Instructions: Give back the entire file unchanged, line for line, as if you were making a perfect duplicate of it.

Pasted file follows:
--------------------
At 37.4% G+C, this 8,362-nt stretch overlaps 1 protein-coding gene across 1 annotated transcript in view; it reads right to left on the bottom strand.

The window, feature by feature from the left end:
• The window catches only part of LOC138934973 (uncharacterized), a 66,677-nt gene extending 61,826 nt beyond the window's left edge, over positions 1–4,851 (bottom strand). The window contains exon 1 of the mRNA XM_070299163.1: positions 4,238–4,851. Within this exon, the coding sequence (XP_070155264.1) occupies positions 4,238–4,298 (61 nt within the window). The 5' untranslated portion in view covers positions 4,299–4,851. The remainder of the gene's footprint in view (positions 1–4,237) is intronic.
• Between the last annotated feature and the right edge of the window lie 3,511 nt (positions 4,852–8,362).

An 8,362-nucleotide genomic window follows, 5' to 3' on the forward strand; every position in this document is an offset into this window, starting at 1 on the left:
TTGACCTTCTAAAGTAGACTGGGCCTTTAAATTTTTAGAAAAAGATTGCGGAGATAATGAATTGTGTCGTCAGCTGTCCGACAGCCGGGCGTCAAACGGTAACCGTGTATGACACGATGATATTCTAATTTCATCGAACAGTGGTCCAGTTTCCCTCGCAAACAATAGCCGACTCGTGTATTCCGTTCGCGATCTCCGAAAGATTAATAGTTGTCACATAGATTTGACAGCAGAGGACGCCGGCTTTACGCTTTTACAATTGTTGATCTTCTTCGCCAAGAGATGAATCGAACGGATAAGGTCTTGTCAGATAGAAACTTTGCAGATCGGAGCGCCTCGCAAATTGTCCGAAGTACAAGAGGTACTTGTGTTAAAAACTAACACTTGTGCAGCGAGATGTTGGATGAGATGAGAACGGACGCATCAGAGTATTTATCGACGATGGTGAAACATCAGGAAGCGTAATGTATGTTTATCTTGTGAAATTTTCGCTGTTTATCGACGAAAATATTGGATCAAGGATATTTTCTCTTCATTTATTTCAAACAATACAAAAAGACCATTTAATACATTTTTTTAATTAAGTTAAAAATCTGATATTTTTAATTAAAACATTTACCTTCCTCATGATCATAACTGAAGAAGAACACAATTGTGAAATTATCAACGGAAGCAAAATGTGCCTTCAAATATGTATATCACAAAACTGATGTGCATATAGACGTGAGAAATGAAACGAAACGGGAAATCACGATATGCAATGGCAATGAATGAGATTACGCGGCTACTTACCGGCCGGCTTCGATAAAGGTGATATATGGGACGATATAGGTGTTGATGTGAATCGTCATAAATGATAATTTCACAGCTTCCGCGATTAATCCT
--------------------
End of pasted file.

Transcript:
At 37.4% G+C, this 8,362-nt stretch overlaps 1 protein-coding gene across 1 annotated transcript in view; it reads right to left on the bottom strand.

The window, feature by feature from the left end:
• The window catches only part of LOC138934973 (uncharacterized), a 66,677-nt gene extending 61,826 nt beyond the window's left edge, over positions 1–4,851 (bottom strand). The window contains exon 1 of the mRNA XM_070299163.1: positions 4,238–4,851. Within this exon, the coding sequence (XP_070155264.1) occupies positions 4,238–4,298 (61 nt within the window). The 5' untranslated portion in view covers positions 4,299–4,851. The remainder of the gene's footprint in view (positions 1–4,237) is intronic.
• Between the last annotated feature and the right edge of the window lie 3,511 nt (positions 4,852–8,362).

An 8,362-nucleotide genomic window follows, 5' to 3' on the forward strand; every position in this document is an offset into this window, starting at 1 on the left:
TTGACCTTCTAAAGTAGACTGGGCCTTTAAATTTTTAGAAAAAGATTGCGGAGATAATGAATTGTGTCGTCAGCTGTCCGACAGCCGGGCGTCAAACGGTAACCGTGTATGACACGATGATATTCTAATTTCATCGAACAGTGGTCCAGTTTCCCTCGCAAACAATAGCCGACTCGTGTATTCCGTTCGCGATCTCCGAAAGATTAATAGTTGTCACATAGATTTGACAGCAGAGGACGCCGGCTTTACGCTTTTACAATTGTTGATCTTCTTCGCCAAGAGATGAATCGAACGGATAAGGTCTTGTCAGATAGAAACTTTGCAGATCGGAGCGCCTCGCAAATTGTCCGAAGTACAAGAGGTACTTGTGTTAAAAACTAACACTTGTGCAGCGAGATGTTGGATGAGATGAGAACGGACGCATCAGAGTATTTATCGACGATGGTGAAACATCAGGAAGCGTAATGTATGTTTATCTTGTGAAATTTTCGCTGTTTATCGACGAAAATATTGGATCAAGGATATTTTCTCTTCATTTATTTCAAACAATACAAAAAGACCATTTAATACATTTTTTTAATTAAGTTAAAAATCTGATATTTTTAATTAAAACATTTACCTTCCTCATGATCATAACTGAAGAAGAACACAATTGTGAAATTATCAACGGAAGCAAAATGTGCCTTCAAATATGTATATCACAAAACTGATGTGCATATAGACGTGAGAAATGAAACGAAACGGGAAATCACGATATGCAATGGCAATGAATGAGATTACGCGGCTACTTACCGGCCGGCTTCGATAAAGGTGATATATGGGACGATATAGGTGTTGATGTGAATCGTCATAAATGATAATTTCACAGCTTCCGCGATTAATCCT